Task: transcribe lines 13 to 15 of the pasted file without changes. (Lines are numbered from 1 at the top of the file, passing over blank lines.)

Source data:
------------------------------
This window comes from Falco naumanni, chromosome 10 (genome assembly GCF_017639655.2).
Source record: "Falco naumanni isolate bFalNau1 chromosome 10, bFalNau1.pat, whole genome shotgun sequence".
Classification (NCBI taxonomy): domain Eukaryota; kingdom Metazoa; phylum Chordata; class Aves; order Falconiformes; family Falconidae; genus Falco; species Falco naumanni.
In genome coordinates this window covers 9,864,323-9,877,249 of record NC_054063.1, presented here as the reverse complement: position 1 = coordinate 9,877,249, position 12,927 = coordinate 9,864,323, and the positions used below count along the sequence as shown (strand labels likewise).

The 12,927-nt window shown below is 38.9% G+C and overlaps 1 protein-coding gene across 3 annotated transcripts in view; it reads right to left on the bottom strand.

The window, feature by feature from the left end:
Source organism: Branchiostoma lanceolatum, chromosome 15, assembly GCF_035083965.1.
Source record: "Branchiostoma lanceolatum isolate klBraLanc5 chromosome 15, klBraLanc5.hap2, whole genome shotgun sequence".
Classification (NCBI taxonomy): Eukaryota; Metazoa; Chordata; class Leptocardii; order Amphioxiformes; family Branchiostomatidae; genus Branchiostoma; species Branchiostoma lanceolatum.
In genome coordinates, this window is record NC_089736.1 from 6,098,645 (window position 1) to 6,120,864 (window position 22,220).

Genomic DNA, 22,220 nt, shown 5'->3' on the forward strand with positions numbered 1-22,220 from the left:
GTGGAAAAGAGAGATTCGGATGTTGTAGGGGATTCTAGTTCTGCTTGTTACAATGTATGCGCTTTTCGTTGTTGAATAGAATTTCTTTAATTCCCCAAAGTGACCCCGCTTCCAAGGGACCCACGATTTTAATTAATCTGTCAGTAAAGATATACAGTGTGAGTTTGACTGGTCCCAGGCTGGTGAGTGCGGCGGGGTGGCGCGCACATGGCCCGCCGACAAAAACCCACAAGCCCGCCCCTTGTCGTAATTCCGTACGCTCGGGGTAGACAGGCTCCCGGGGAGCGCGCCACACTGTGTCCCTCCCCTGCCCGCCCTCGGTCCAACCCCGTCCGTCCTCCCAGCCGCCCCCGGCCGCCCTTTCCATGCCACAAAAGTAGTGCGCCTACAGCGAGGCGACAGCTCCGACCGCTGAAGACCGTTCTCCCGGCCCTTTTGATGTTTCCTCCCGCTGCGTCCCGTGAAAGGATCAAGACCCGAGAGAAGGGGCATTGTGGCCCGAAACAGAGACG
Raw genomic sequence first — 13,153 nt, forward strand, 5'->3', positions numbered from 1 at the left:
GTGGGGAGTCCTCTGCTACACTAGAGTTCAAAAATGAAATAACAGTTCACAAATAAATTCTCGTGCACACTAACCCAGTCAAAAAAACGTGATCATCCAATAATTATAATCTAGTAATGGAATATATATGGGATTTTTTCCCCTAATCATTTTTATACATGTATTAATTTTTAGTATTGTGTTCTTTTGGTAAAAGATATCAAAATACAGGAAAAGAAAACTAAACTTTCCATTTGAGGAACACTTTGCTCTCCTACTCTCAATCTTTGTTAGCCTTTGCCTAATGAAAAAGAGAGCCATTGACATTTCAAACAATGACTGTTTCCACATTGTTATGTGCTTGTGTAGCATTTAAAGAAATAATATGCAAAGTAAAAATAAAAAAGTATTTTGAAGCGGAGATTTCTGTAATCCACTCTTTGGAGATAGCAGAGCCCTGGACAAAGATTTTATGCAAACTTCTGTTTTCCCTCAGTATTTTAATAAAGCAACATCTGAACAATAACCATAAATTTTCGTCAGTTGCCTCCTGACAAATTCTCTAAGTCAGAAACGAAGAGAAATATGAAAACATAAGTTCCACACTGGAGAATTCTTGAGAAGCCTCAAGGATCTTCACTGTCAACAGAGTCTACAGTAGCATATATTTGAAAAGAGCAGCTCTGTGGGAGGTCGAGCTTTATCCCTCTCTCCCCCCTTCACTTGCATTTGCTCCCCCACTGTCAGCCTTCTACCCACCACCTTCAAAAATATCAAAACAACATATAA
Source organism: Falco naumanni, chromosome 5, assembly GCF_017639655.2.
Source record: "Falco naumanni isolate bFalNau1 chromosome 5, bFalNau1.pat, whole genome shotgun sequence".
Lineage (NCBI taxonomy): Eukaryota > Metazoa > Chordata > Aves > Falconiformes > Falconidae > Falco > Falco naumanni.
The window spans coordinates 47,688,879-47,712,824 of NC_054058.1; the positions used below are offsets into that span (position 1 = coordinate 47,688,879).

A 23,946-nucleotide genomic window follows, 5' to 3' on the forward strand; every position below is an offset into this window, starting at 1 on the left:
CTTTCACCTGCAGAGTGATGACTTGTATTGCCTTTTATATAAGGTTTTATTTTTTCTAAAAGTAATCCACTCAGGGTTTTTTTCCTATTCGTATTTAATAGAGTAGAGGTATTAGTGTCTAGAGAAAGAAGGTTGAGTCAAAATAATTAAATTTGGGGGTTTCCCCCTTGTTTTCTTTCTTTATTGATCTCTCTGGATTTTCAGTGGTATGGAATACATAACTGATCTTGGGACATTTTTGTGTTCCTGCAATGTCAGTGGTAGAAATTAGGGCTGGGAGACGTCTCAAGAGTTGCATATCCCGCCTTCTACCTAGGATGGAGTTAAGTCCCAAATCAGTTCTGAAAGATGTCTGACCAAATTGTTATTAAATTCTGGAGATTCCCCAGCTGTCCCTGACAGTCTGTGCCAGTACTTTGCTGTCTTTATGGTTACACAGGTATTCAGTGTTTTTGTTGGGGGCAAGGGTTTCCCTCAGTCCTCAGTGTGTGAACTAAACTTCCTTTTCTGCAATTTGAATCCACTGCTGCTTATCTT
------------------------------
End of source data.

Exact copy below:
Raw genomic sequence first — 13,153 nt, forward strand, 5'->3', positions numbered from 1 at the left:
GTGGGGAGTCCTCTGCTACACTAGAGTTCAAAAATGAAATAACAGTTCACAAATAAATTCTCGTGCACACTAACCCAGTCAAAAAAACGTGATCATCCAATAATTATAATCTAGTAATGGAATATATATGGGATTTTTTCCCCTAATCATTTTTATACATGTATTAATTTTTAGTATTGTGTTCTTTTGGTAAAAGATATCAAAATACAGGAAAAGAAAACTAAACTTTCCATTTGAGGAACACTTTGCTCTCCTACTCTCAATCTTTGTTAGCCTTTGCCTAATGAAAAAGAGAGCCATTGACATTTCAAACAATGACTGTTTCCACATTGTTATGTGCTTGTGTAGCATTTAAAGAAATAATATGCAAAGTAAAAATAAAAAAGTATTTTGAAGCGGAGATTTCTGTAATCCACTCTTTGGAGATAGCAGAGCCCTGGACAAAGATTTTATGCAAACTTCTGTTTTCCCTCAGTATTTTAATAAAGCAACATCTGAACAATAACCATAAATTTTCGTCAGTTGCCTCCTGACAAATTCTCTAAGTCAGAAACGAAGAGAAATATGAAAACATAAGTTCCACACTGGAGAATTCTTGAGAAGCCTCAAGGATCTTCACTGTCAACAGAGTCTACAGTAGCATATATTTGAAAAGAGCAGCTCTGTGGGAGGTCGAGCTTTATCCCTCTCTCCCCCCTTCACTTGCATTTGCTCCCCCACTGTCAGCCTTCTACCCACCACCTTCAAAAATATCAAAACAACATATAA
Source organism: Falco naumanni, chromosome 5, assembly GCF_017639655.2.